The pledge was seen by campaigners as a historic breakthrough that wouldn’t have been possible a few years ago. Laure van der Burg, campaigner at Oil Change International, said that the countries are doing what’s most logical in a climate emergency, “stop adding fuel to the fire and shift dirty finance to climate action.”

Developed countries support fossil fuel projects abroad that they expect to benefit their economies. A study by Oil Change International showed that in the 2018-2020 period Canada was the main financer of foreign fossil fuels in the G20 group. Canada also joined today’s pledge, but big countries were missing as China and Australia.

Asia´s new coal plans are jeopardizing world’s climate targets

A group of five Asian countries are responsible for 80% of new coal power stations planned around the world, with the project threatening goals to fight climate change, according to a new report. Carbon Tracker, a think tank, found that Japan, Vietnam, China, and India plan to build more than 600 coal plants over the next few years, which can spell trouble for the entire planet.

Image credit: Flickr / Hans Permana

The plants will be able to generate a total of 300 gigawatts of energy, which is equivalent to around the entire electricity generating capacity of Japan. But this will come at quite a cost. Coal is one of the most environmentally damaging sources of energy and is being developed despite the availability of cheaper renewable energy sources such as wind and solar.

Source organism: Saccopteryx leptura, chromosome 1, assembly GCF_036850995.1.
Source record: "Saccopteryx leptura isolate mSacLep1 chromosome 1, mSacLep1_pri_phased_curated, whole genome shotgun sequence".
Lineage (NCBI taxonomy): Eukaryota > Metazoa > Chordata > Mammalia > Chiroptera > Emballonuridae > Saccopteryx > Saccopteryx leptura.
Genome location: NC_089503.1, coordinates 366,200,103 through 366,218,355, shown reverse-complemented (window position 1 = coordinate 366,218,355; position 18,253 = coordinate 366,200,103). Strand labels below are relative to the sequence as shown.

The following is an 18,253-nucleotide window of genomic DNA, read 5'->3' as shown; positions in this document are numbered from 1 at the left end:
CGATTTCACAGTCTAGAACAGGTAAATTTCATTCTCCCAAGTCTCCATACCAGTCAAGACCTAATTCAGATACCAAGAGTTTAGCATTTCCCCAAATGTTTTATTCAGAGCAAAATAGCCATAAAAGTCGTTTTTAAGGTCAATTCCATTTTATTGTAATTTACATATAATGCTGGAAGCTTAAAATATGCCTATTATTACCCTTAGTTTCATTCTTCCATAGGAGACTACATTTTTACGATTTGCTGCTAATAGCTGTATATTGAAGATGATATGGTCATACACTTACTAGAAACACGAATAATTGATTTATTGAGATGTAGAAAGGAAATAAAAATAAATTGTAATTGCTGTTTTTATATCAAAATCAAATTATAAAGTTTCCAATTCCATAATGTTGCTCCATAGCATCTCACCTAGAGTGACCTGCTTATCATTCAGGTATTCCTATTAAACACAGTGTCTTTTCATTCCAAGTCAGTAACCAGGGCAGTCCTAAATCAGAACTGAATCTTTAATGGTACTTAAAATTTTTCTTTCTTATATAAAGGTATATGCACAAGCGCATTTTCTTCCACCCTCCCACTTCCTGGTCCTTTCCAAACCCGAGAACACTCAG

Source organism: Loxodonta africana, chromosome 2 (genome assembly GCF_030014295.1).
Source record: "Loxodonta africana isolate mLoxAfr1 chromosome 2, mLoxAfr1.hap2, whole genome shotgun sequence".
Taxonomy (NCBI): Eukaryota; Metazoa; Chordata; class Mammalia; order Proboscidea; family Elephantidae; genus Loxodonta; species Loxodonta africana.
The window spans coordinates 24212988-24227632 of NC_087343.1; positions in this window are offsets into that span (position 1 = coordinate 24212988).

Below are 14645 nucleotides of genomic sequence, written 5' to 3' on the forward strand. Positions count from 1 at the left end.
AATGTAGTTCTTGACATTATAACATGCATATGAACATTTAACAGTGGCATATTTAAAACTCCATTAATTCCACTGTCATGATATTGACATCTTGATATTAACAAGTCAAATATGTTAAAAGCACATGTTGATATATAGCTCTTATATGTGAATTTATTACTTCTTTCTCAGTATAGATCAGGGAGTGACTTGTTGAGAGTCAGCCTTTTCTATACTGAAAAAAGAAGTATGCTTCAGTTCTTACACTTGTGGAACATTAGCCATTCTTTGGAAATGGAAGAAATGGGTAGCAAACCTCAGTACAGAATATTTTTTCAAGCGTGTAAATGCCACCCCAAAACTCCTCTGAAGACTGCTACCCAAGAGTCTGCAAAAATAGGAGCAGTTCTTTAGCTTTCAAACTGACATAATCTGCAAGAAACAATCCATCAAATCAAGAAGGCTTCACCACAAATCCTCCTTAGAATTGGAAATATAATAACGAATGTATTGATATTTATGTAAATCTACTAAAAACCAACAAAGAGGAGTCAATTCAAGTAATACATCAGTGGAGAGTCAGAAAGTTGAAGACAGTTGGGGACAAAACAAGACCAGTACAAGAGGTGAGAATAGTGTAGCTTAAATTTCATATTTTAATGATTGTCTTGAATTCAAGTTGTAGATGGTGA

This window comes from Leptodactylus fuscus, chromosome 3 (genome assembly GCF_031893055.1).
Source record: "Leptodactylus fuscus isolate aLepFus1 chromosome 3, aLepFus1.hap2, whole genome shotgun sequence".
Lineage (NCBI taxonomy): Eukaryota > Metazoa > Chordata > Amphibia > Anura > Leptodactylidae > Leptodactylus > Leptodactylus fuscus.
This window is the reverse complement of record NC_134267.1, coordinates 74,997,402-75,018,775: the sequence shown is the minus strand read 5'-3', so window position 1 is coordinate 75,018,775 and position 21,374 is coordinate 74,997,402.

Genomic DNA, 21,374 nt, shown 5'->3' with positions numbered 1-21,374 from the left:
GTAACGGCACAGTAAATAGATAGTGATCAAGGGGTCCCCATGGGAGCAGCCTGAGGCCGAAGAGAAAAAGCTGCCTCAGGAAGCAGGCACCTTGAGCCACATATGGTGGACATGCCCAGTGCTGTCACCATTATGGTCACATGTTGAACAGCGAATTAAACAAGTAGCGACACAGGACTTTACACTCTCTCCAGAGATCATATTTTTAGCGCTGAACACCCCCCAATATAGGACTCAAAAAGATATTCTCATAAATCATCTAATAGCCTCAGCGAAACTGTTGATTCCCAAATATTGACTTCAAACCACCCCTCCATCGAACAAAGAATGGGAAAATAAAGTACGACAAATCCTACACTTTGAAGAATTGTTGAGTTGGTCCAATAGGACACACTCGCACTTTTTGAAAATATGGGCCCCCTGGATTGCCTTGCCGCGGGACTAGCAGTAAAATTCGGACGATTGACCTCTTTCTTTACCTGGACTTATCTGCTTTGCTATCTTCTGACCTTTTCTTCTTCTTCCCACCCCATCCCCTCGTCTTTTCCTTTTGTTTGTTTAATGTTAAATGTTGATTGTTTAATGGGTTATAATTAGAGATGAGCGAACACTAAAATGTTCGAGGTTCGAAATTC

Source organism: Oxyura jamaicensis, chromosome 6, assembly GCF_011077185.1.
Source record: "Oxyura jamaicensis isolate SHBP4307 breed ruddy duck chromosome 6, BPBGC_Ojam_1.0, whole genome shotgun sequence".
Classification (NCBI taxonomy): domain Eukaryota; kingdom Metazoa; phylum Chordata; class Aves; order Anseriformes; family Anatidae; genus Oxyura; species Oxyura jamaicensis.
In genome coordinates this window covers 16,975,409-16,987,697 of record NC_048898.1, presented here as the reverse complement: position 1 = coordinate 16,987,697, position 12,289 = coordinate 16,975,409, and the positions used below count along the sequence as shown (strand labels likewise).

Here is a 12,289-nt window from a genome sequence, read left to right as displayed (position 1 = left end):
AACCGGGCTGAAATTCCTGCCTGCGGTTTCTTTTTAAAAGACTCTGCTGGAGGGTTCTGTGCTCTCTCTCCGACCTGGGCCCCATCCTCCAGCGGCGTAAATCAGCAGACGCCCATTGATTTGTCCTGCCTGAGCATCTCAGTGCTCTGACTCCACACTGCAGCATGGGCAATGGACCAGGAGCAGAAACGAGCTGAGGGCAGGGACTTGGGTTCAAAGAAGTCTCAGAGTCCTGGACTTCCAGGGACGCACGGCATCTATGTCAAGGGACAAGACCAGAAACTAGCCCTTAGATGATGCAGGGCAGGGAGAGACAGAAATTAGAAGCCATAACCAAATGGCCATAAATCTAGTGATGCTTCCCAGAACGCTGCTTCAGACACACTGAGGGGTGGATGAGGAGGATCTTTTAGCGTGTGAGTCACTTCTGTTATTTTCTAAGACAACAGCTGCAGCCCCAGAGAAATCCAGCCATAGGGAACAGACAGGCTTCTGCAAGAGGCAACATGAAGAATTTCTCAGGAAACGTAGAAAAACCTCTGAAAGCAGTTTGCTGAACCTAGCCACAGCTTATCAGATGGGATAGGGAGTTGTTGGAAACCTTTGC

“These last bastions of coal power are swimming against the tide, when renewables offer a cheaper solution that supports global climate targets. Investors should steer clear of new coal projects, many of which are likely to generate negative returns from the outset,” Catharina Hillenbrand von der Neyen, author of the report, said in a statement. 

Climate experts see phasing out coal as key in tackling the climate crisis, whose impacts are expected to accelerate soon. But many countries in the Asia-Pacific region, which have long relied on fossil fuels to power their economies, have been slow to act, even as countries in the European Union and the US accelerate their transitions.

Another climate headache

The Paris Agreement on climate change, signed in 2015, aims at limiting global warming to 1.5 degrees Celsius above pre-industrial levels. For this to happen, the use of coal in electricity generation should decline by 80% from 2010 to 2030, which means retiring one plant per day until 2040, according to the report. But instead of retiring plants, we’re adding new ones.

China, the world’s biggest coal consumer and largest greenhouse gas emitter, is the country planning the largest number of coal plants. It has 368 stations in the pipeline with 187GW of capacity, Carbon Tracker estimated. India is planning 92 plants with 60GW capacity, followed by Indonesia with 107 plants and Vietnam with 41.